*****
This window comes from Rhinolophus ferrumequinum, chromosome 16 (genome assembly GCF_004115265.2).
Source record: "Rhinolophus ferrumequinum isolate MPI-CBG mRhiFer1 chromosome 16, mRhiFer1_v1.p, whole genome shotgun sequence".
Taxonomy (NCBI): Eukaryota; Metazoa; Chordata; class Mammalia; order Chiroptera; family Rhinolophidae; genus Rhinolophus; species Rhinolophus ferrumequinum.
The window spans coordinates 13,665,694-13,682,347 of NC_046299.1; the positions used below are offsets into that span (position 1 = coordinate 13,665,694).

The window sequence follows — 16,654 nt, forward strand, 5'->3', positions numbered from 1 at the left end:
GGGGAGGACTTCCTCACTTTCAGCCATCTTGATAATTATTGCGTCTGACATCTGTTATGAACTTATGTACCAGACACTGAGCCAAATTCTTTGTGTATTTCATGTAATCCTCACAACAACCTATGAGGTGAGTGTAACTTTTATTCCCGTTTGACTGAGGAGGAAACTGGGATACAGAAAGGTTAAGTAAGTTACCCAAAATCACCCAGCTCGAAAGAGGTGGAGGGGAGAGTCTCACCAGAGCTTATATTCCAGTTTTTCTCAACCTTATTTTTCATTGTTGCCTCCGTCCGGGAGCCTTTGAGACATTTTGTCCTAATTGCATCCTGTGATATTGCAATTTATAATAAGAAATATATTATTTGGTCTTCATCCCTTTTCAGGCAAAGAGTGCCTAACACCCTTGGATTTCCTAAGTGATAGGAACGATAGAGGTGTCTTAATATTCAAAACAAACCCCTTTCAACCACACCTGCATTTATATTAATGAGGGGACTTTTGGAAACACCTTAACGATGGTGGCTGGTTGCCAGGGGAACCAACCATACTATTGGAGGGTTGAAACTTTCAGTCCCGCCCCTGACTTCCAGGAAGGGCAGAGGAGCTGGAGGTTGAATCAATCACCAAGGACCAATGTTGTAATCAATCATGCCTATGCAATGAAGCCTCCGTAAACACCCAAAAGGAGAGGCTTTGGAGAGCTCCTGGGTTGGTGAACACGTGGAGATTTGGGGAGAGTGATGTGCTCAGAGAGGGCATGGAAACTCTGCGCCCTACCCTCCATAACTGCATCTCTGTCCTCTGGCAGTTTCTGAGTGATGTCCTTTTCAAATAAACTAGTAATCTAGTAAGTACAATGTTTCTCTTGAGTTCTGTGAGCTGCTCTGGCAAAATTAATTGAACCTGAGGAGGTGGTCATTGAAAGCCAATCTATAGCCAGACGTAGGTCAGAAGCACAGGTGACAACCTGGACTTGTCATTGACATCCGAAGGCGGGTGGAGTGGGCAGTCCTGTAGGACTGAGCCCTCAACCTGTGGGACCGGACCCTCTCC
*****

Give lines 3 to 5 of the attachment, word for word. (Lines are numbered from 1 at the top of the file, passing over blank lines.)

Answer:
Taxonomy (NCBI): Eukaryota; Metazoa; Chordata; class Mammalia; order Chiroptera; family Rhinolophidae; genus Rhinolophus; species Rhinolophus ferrumequinum.
The window spans coordinates 13,665,694-13,682,347 of NC_046299.1; the positions used below are offsets into that span (position 1 = coordinate 13,665,694).

The window sequence follows — 16,654 nt, forward strand, 5'->3', positions numbered from 1 at the left end: